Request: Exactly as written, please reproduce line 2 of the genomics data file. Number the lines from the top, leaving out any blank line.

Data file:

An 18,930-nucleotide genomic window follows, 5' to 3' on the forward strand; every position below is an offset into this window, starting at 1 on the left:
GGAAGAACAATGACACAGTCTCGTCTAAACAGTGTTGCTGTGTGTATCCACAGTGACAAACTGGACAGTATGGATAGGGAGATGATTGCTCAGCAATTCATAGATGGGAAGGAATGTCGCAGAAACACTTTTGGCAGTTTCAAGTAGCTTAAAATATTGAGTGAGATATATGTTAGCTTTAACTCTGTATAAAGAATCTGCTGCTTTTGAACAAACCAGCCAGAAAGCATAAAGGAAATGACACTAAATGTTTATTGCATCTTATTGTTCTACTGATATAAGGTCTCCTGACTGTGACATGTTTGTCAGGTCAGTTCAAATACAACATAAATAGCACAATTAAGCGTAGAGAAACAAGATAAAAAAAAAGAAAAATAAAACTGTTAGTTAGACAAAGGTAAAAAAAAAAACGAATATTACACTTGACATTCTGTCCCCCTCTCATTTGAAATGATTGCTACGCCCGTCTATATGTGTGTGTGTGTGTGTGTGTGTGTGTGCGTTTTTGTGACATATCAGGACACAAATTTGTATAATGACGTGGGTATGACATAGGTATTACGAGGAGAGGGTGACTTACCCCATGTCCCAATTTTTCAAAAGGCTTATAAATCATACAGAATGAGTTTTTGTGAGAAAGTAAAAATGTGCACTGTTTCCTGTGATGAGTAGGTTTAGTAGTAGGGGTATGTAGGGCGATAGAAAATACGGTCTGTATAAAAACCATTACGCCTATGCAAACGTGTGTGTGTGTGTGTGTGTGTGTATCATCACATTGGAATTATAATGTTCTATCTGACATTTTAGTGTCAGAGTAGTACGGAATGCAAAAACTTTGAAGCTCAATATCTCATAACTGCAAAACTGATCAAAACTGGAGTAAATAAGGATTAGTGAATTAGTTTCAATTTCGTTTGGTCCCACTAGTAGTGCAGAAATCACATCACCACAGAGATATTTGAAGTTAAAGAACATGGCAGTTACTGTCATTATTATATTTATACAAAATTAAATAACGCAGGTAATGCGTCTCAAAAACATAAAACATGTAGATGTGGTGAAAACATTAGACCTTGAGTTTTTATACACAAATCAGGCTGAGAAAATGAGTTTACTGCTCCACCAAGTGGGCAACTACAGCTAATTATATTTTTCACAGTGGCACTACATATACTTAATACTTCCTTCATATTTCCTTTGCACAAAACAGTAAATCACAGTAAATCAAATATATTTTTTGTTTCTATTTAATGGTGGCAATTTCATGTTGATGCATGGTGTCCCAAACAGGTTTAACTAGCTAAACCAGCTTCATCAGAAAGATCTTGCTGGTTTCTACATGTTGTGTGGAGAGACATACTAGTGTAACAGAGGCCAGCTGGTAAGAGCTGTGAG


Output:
GGAAGAACAATGACACAGTCTCGTCTAAACAGTGTTGCTGTGTGTATCCACAGTGACAAACTGGACAGTATGGATAGGGAGATGATTGCTCAGCAATTCATAGATGGGAAGGAATGTCGCAGAAACACTTTTGGCAGTTTCAAGTAGCTTAAAATATTGAGTGAGATATATGTTAGCTTTAACTCTGTATAAAGAATCTGCTGCTTTTGAACAAACCAGCCAGAAAGCATAAAGGAAATGACACTAAATGTTTATTGCATCTTATTGTTCTACTGATATAAGGTCTCCTGACTGTGACATGTTTGTCAGGTCAGTTCAAATACAACATAAATAGCACAATTAAGCGTAGAGAAACAAGATAAAAAAAAAGAAAAATAAAACTGTTAGTTAGACAAAGGTAAAAAAAAAAACGAATATTACACTTGACATTCTGTCCCCCTCTCATTTGAAATGATTGCTACGCCCGTCTATATGTGTGTGTGTGTGTGTGTGTGTGTGTGCGTTTTTGTGACATATCAGGACACAAATTTGTATAATGACGTGGGTATGACATAGGTATTACGAGGAGAGGGTGACTTACCCCATGTCCCAATTTTTCAAAAGGCTTATAAATCATACAGAATGAGTTTTTGTGAGAAAGTAAAAATGTGCACTGTTTCCTGTGATGAGTAGGTTTAGTAGTAGGGGTATGTAGGGCGATAGAAAATACGGTCTGTATAAAAACCATTACGCCTATGCAAACGTGTGTGTGTGTGTGTGTGTGTGTATCATCACATTGGAATTATAATGTTCTATCTGACATTTTAGTGTCAGAGTAGTACGGAATGCAAAAACTTTGAAGCTCAATATCTCATAACTGCAAAACTGATCAAAACTGGAGTAAATAAGGATTAGTGAATTAGTTTCAATTTCGTTTGGTCCCACTAGTAGTGCAGAAATCACATCACCACAGAGATATTTGAAGTTAAAGAACATGGCAGTTACTGTCATTATTATATTTATACAAAATTAAATAACGCAGGTAATGCGTCTCAAAAACATAAAACATGTAGATGTGGTGAAAACATTAGACCTTGAGTTTTTATACACAAATCAGGCTGAGAAAATGAGTTTACTGCTCCACCAAGTGGGCAACTACAGCTAATTATATTTTTCACAGTGGCACTACATATACTTAATACTTCCTTCATATTTCCTTTGCACAAAACAGTAAATCACAGTAAATCAAATATATTTTTTGTTTCTATTTAATGGTGGCAATTTCATGTTGATGCATGGTGTCCCAAACAGGTTTAACTAGCTAAACCAGCTTCATCAGAAAGATCTTGCTGGTTTCTACATGTTGTGTGGAGAGACATACTAGTGTAACAGAGGCCAGCTGGTAAGAGCTGTGAG